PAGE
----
This raises a few urgent questions. Firstly: This government was formed on the promise that it would balance the books by 2015, which presupposes that its entire plan for doing so would be in place long before then. We know that this ambitious claim was dismissed after years of failure, but part of the reason for this failure was that George Osborne stopped a recovery that was already taking place, and which would have led to economic growth of 20 per cent by now, if it had been allowed to continue (according to Michael Meacher MP). My question, therefore, is: Have the Conservatives been working to ensure that they would have an excuse to make more cuts, rather than to restore the economy and balance the deficit?
Secondly: We may presume that these further cuts will be inflicted over a period of years (as even the Tories know it is important to enact change gradually, rather than inflict sudden shocks on the economy that could create entirely unforeseen consequences). Are the Coalition parties assuming that they will be re-elected next year, and is it not supremely arrogant of them to believe this, considering the harm they have caused so far?
Thirdly: If the Coalition parties do want to be re-elected, it is clear that they will need to try to bring a majority of voters back on-side. Therefore we may reasonably expect to see all sorts of gifts coming our way over the next year – tax breaks or whatever else they can devise – aimed at increasing the amount of money in our pockets. However, knowing that 60 per cent of the Tory/Lib Dem cuts process is still to come, this means they will want to make even more cuts if they are returned to office. Why would we want to give them our vote, in return for presents they’ll grab back as soon as they’ve got what they want?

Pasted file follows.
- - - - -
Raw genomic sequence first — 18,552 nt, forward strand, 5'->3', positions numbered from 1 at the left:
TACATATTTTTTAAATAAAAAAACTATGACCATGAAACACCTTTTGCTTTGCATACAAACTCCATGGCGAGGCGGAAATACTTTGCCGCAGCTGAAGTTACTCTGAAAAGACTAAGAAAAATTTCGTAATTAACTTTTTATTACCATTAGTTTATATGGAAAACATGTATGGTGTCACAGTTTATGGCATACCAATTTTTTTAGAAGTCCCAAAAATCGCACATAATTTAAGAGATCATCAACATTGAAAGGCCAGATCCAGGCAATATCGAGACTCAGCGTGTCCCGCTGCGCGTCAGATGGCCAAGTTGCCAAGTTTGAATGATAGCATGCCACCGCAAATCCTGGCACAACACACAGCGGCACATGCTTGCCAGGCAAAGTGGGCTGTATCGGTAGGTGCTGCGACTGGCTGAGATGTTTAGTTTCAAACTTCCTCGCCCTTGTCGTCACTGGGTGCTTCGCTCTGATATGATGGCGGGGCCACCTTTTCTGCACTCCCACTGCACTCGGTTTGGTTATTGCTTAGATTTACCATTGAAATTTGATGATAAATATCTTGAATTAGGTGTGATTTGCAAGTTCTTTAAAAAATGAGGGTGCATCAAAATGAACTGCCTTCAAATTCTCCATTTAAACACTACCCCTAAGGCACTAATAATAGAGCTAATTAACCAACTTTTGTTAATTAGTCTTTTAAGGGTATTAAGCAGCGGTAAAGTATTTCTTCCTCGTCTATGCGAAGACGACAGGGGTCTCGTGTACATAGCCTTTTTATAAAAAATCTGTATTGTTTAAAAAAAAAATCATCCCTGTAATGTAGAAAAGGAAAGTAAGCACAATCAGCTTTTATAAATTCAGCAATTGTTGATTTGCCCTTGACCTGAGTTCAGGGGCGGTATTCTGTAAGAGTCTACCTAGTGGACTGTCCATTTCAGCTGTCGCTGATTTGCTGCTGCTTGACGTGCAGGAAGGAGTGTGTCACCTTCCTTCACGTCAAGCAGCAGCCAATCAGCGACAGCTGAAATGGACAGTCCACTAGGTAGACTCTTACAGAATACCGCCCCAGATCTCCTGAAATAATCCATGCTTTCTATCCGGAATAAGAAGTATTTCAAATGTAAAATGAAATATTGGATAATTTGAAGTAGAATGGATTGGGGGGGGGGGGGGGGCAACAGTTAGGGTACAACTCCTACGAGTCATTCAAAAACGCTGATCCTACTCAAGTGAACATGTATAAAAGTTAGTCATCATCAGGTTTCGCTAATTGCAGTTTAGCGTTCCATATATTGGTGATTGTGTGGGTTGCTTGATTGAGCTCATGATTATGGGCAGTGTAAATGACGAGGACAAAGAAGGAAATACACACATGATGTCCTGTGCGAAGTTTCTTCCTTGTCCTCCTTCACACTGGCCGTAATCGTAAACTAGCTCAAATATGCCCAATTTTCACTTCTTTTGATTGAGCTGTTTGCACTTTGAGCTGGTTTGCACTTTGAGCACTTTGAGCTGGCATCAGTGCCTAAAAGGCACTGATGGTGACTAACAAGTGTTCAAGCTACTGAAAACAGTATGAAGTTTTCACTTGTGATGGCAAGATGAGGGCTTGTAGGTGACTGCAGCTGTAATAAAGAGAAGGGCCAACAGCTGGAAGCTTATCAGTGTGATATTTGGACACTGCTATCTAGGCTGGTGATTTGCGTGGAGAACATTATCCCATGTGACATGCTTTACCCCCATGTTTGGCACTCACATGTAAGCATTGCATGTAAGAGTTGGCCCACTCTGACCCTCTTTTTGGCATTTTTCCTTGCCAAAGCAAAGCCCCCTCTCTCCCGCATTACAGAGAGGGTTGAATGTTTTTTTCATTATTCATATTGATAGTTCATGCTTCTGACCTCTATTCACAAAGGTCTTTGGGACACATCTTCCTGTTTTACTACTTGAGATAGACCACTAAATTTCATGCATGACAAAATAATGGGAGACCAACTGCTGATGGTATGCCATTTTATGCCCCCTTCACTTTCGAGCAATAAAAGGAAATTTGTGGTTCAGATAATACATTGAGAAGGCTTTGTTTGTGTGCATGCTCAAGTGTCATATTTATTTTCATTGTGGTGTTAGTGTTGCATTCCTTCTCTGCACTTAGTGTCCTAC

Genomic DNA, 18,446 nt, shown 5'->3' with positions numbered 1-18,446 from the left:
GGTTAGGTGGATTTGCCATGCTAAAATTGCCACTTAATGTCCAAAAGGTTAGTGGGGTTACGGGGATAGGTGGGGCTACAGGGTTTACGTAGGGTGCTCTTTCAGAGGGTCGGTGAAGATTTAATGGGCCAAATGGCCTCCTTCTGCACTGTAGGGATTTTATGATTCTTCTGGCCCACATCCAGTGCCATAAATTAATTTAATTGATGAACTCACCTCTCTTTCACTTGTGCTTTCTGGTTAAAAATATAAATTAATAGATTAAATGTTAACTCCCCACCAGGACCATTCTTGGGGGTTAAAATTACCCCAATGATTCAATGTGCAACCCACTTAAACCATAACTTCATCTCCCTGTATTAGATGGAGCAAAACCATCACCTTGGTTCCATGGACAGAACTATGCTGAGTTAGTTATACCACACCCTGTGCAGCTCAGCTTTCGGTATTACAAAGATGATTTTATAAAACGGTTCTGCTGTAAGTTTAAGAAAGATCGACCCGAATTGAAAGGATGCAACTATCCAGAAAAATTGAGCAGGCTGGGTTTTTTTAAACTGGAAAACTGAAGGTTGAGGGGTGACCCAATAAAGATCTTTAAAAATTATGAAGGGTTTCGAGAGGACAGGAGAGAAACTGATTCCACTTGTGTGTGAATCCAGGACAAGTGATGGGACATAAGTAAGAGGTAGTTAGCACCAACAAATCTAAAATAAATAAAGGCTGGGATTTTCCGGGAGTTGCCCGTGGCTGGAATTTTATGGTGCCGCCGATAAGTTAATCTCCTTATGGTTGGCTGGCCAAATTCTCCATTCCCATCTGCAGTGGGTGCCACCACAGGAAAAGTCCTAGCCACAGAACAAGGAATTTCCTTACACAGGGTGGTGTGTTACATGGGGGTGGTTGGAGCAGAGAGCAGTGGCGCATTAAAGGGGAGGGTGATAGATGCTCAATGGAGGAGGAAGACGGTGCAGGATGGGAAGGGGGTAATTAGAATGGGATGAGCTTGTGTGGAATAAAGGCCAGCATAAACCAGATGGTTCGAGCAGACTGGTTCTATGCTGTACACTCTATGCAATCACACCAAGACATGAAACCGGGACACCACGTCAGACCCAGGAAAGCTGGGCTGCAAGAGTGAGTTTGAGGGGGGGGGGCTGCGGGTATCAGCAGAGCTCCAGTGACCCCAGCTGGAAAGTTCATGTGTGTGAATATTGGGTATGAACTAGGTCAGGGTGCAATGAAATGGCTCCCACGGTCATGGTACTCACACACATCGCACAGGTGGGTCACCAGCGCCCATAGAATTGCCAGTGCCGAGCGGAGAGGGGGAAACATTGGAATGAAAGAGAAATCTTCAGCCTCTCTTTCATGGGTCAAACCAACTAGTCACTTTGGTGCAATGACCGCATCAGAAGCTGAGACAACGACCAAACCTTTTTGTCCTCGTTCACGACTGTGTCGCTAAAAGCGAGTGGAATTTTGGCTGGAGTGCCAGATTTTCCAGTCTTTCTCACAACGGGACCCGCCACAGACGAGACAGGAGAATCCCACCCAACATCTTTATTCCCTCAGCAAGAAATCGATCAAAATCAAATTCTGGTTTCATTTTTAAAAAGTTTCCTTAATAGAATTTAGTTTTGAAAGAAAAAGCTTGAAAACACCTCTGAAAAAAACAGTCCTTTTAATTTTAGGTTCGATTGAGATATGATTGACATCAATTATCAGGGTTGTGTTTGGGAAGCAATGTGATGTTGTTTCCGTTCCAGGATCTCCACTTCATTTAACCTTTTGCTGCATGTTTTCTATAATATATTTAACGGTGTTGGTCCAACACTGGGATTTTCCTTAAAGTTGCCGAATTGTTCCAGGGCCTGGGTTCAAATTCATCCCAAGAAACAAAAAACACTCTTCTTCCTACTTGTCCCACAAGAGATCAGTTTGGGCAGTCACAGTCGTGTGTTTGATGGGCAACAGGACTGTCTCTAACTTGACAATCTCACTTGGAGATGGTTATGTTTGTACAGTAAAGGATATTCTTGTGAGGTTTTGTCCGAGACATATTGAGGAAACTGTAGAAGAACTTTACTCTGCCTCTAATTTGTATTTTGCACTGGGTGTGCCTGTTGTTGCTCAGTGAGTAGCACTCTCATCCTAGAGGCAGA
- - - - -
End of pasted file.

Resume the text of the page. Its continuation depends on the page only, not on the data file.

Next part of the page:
Fourthly: Iain Duncan Smith has inflicted £28 billion of cuts on people receiving benefits from his Department for Work and Pensions. If the IFS statement is accurate, then the total amount he’ll want to cut is a staggering £70 billion. If we consider that the amount spent on pensions (more than £100 billion) is safe, this leaves only tiny amounts for all the other benefits supplied by the DWP. Are people currently on Jobseekers’ Allowance to get nothing in the future? What about disabled people getting DLA or PIP? How about all the many, many people on Employment and Support Allowance, including those currently going through the appeal process because of wrong decisions? Mr… Smith might claim that all these benefits are being rolled into Universal Credit, but that won’t happen until 2016 or 2017 according to his own estimates, and the rest of us know that it’s not going to happen at all. Will we have any benefit system left if these cuts continue – or will the Tories try to trick us into buying duff health and employment insurance policies from their friends at Unum instead?
The BBC report said George Osborne wants a budget surplus by 2018-19, but “additional spending, population growth and extra demands on the NHS meant more cuts were needed”. This statement is not supported by any source material and we may take it this is a further sign of BBC right-wing bias.